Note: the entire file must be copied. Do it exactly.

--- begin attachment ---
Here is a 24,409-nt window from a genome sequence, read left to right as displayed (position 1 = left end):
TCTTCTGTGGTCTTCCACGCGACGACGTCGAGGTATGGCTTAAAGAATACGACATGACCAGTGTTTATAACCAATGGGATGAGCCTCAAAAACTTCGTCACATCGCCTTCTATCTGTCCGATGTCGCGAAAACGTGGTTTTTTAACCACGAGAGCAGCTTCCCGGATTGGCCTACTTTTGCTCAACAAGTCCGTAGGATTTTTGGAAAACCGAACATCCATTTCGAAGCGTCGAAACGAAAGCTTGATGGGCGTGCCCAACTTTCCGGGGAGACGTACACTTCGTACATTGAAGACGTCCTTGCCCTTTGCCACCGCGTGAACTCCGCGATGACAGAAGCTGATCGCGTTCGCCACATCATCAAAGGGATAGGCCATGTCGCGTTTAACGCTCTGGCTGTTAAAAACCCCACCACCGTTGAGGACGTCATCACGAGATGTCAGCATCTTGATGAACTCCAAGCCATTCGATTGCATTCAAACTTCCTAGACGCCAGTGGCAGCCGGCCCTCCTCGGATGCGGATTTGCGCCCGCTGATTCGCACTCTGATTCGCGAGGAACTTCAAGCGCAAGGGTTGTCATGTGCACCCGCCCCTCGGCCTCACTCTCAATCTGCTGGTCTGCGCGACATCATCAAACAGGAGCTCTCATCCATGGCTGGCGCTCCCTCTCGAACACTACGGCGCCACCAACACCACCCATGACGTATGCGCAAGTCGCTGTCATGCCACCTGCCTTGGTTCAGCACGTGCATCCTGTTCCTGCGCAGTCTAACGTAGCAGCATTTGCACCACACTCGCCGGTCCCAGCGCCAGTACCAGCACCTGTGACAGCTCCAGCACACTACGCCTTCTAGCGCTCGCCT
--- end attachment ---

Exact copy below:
Here is a 24,409-nt window from a genome sequence, read left to right as displayed (position 1 = left end):
TCTTCTGTGGTCTTCCACGCGACGACGTCGAGGTATGGCTTAAAGAATACGACATGACCAGTGTTTATAACCAATGGGATGAGCCTCAAAAACTTCGTCACATCGCCTTCTATCTGTCCGATGTCGCGAAAACGTGGTTTTTTAACCACGAGAGCAGCTTCCCGGATTGGCCTACTTTTGCTCAACAAGTCCGTAGGATTTTTGGAAAACCGAACATCCATTTCGAAGCGTCGAAACGAAAGCTTGATGGGCGTGCCCAACTTTCCGGGGAGACGTACACTTCGTACATTGAAGACGTCCTTGCCCTTTGCCACCGCGTGAACTCCGCGATGACAGAAGCTGATCGCGTTCGCCACATCATCAAAGGGATAGGCCATGTCGCGTTTAACGCTCTGGCTGTTAAAAACCCCACCACCGTTGAGGACGTCATCACGAGATGTCAGCATCTTGATGAACTCCAAGCCATTCGATTGCATTCAAACTTCCTAGACGCCAGTGGCAGCCGGCCCTCCTCGGATGCGGATTTGCGCCCGCTGATTCGCACTCTGATTCGCGAGGAACTTCAAGCGCAAGGGTTGTCATGTGCACCCGCCCCTCGGCCTCACTCTCAATCTGCTGGTCTGCGCGACATCATCAAACAGGAGCTCTCATCCATGGCTGGCGCTCCCTCTCGAACACTACGGCGCCACCAACACCACCCATGACGTATGCGCAAGTCGCTGTCATGCCACCTGCCTTGGTTCAGCACGTGCATCCTGTTCCTGCGCAGTCTAACGTAGCAGCATTTGCACCACACTCGCCGGTCCCAGCGCCAGTACCAGCACCTGTGACAGCTCCAGCACACTACGCCTTCTAGCGCTCGCCT